I was particularly interested in Cuba because as a teacher of English literature, many class discussions lead to the dynamics of power, and what an ideal power structure would look like, and as Cuba’s communist system regularly enters the conversation, I wanted to be able to speak to it with more validity and experience. One aspect I found particularly interesting is when speaking with young Cuban men and women about their career aspirations, they were often quick to discuss their dreams of being a dancer or musician. I rarely hear this answer from my students, who dream of being lawyers, financial brokers, or doctors, and I wonder if it is because the system in Cuba allows them to pursue what they love, since financial gains are rarely a reality, and therefore not a motivating factor. On the whole, the people in Cuba were upbeat and very fun-loving. They demonstrate a desire to enjoy the life they have been given to the best of their ability, and welcome anyone to join them!
I also studied in Russia for a month on grant received by Rotary Foundation, and as I mentioned earlier, taught in Honduras and Peru. There is much to say about all these places, and am happy to answer any questions readers have!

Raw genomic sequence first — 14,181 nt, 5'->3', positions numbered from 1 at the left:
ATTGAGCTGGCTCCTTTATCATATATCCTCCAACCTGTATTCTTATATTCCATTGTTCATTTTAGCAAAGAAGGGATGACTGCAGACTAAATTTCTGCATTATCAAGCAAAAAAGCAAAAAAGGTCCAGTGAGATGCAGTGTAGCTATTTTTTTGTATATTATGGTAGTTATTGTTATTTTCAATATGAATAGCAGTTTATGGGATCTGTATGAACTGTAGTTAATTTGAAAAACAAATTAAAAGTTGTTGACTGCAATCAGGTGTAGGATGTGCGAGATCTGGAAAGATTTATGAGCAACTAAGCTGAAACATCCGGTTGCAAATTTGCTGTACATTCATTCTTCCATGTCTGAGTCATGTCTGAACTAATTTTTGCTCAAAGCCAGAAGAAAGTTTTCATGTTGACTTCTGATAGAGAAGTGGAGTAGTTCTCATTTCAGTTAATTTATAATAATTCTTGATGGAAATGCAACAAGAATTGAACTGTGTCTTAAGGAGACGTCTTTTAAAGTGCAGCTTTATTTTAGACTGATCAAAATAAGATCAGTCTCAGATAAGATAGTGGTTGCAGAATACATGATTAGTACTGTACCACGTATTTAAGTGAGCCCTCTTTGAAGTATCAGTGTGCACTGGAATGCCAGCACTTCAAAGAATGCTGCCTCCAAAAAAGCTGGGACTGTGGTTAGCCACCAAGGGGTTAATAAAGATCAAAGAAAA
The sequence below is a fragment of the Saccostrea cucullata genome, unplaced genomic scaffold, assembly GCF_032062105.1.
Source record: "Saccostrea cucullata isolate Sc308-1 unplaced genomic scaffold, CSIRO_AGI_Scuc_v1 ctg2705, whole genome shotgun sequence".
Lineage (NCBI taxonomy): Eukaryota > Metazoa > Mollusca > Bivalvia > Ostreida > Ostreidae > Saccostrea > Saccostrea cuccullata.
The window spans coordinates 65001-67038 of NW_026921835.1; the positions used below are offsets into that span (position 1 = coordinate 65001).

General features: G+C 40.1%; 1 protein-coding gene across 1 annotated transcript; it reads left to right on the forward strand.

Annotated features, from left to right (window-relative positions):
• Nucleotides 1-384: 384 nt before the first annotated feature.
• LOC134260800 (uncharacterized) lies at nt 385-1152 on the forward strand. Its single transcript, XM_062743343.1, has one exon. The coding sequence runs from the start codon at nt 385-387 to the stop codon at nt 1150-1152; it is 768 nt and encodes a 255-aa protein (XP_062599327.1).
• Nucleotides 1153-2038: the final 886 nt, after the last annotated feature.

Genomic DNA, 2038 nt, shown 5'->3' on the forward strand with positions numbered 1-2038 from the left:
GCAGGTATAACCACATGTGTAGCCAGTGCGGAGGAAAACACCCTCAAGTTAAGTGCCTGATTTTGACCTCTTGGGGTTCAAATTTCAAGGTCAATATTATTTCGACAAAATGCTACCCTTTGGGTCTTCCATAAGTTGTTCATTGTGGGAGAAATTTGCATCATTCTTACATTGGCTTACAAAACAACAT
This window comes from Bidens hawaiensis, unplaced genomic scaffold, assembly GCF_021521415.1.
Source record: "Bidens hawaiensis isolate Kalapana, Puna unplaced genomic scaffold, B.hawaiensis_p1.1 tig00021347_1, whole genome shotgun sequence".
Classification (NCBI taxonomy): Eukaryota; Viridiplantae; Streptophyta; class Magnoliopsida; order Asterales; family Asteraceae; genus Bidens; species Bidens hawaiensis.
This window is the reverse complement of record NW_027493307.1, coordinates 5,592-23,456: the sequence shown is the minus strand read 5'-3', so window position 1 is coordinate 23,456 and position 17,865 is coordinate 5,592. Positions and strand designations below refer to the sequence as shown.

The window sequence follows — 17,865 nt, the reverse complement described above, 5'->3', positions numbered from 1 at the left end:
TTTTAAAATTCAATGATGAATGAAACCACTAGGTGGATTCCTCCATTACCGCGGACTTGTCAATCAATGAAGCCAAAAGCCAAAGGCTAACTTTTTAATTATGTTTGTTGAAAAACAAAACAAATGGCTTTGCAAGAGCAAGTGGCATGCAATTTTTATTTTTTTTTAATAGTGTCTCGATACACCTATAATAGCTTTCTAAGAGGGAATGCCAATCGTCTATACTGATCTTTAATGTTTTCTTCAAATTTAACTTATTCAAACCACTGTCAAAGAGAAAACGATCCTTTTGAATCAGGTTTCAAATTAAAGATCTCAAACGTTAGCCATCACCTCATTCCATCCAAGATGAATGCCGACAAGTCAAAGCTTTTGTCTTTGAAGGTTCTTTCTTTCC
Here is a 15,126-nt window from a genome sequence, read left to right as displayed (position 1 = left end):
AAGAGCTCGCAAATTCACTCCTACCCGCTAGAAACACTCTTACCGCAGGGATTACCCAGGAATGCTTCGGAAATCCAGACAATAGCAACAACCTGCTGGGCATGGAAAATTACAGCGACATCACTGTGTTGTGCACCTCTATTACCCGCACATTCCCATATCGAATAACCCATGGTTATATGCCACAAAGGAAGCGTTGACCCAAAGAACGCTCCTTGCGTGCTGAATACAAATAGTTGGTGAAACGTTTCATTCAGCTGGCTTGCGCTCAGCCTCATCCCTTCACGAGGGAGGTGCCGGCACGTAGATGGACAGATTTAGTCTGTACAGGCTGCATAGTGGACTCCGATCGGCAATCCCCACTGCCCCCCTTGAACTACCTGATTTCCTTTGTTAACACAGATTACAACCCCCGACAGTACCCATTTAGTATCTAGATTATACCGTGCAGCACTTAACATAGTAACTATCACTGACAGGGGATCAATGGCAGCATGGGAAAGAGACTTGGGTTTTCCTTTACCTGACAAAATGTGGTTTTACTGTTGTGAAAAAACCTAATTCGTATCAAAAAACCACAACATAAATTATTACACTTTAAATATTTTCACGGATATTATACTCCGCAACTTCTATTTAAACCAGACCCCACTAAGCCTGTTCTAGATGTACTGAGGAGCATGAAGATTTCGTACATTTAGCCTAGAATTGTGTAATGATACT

TT: Wow! How did you find these travel opportunities, and how did you pay for them?
S: A friend recommended the group I went to Cuba with, as they knew I love to travel to augment my classroom experiences, and they had a friend who went through the same organization and had a successful trip. I paid for my travels through savings.
TT: Tell us one moment from your travels that was particularly powerful.
S: The point about students in Cuba desiring to pursue their passions was interesting. The political and financial dynamics were intriguing. Many professionals left their “official” careers as teachers, chemists, engineers, etc. to become waiters, or to be in a profession that is driven by tips. I do not want to speak too much of these potential politicized elements of Cuba, but I will say that it was intriguing.
My most fun and interesting moment was going to a show where the remaining members of the Buena Vista Social Club played with other famous musicians, singers, and dancers from the 1950s. They were FANTASTIC, and I even had the chance to get up and dance with them!
Additionally, visiting the home of Jose Fuster, the Picasso of the Caribbean. which is termed Fusterlandia, was astounding. His entire home–rooftops, stairwells, walls, benches, hallways– is decorated with tiles and mosaics, and is very reminiscent of Gaudi’s Parque Guell. He is even taking steps to beautify his entire neighborhood, and had begun working on the homes of his neighbors. His home is breathtaking, and he even allowed us to enjoy lunch amongst the beautiful scenery!